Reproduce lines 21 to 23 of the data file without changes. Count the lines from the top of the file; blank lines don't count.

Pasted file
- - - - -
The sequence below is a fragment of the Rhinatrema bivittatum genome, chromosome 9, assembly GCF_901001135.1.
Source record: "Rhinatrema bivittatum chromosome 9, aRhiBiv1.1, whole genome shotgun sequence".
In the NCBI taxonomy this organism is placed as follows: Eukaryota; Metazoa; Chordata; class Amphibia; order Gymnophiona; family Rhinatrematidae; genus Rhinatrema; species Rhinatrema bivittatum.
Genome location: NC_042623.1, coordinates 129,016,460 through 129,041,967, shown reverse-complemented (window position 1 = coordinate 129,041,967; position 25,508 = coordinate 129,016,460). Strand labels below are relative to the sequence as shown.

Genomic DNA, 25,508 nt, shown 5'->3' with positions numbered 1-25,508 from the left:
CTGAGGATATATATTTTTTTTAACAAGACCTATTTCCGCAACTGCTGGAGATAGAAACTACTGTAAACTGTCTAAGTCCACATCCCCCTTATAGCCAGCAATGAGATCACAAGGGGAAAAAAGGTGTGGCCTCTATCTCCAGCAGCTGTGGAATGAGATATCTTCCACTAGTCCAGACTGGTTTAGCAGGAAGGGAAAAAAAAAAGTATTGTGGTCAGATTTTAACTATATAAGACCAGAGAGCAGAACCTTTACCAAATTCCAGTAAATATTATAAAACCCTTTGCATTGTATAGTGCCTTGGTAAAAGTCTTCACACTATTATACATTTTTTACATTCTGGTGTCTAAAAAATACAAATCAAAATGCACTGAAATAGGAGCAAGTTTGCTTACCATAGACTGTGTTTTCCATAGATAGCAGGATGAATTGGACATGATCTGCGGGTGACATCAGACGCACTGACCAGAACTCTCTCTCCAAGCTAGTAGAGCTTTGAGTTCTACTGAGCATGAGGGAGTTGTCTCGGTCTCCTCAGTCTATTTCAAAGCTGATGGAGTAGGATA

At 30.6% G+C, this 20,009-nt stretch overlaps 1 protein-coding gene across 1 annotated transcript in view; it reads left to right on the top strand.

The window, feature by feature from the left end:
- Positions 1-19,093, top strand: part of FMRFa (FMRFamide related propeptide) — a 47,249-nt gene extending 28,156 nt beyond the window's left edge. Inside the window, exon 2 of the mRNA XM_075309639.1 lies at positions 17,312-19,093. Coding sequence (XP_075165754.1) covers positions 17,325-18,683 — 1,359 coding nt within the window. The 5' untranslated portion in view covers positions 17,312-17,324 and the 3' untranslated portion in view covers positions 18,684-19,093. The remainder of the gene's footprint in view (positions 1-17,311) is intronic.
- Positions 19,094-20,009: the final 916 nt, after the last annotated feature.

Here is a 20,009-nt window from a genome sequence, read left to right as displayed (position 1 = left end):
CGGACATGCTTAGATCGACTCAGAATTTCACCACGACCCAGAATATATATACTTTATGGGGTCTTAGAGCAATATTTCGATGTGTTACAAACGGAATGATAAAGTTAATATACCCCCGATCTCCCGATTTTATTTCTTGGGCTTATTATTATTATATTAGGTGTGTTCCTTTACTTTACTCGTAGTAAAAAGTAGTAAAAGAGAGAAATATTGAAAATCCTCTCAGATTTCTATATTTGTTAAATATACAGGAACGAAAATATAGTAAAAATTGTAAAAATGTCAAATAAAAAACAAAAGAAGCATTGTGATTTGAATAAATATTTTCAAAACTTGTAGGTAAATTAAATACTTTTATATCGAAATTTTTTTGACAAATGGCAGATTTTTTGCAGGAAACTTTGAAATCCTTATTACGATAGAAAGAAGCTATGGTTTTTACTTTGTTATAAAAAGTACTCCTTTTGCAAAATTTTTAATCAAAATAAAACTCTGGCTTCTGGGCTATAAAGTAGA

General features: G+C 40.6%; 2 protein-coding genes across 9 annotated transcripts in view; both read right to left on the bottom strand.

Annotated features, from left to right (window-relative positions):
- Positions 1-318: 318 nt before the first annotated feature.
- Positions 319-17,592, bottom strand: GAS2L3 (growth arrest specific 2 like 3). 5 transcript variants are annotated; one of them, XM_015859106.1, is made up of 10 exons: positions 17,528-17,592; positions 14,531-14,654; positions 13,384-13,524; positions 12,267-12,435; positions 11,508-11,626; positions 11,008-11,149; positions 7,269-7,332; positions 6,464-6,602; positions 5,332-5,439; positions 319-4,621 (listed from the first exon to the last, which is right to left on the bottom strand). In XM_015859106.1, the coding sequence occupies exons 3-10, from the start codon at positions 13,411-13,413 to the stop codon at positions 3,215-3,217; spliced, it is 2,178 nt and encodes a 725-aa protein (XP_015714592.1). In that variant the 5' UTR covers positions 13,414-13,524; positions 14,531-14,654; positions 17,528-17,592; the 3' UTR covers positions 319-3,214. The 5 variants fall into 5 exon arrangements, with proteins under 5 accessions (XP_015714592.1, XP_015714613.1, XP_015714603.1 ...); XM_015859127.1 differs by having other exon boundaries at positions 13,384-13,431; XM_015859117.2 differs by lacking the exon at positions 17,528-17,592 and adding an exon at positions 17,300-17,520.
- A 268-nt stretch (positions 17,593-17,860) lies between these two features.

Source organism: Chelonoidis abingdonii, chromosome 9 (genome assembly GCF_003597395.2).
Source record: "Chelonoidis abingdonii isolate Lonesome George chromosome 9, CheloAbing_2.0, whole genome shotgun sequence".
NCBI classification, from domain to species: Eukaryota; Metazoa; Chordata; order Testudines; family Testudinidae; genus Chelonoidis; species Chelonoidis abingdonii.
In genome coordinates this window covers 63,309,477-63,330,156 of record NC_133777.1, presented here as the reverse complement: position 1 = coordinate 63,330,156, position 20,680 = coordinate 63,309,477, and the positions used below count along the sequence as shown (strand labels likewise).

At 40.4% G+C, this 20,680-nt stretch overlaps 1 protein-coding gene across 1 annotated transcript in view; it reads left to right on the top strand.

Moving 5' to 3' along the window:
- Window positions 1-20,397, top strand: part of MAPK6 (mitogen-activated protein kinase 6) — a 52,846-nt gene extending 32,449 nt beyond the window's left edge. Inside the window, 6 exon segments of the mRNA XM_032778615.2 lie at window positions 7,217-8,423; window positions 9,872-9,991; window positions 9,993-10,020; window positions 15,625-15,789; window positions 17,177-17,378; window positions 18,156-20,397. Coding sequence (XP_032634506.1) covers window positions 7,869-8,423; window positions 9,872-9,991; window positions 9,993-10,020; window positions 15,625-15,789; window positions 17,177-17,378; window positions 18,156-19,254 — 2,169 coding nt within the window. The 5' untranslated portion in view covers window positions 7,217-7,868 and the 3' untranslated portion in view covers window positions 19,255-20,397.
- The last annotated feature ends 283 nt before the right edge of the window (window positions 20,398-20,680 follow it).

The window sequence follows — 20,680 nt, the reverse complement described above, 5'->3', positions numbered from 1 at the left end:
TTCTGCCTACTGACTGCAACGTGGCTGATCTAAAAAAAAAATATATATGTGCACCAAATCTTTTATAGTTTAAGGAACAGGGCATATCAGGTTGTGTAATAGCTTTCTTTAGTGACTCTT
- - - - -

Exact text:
In genome coordinates this window covers 63,309,477-63,330,156 of record NC_133777.1, presented here as the reverse complement: position 1 = coordinate 63,330,156, position 20,680 = coordinate 63,309,477, and the positions used below count along the sequence as shown (strand labels likewise).

At 40.4% G+C, this 20,680-nt stretch overlaps 1 protein-coding gene across 1 annotated transcript in view; it reads left to right on the top strand.

Moving 5' to 3' along the window: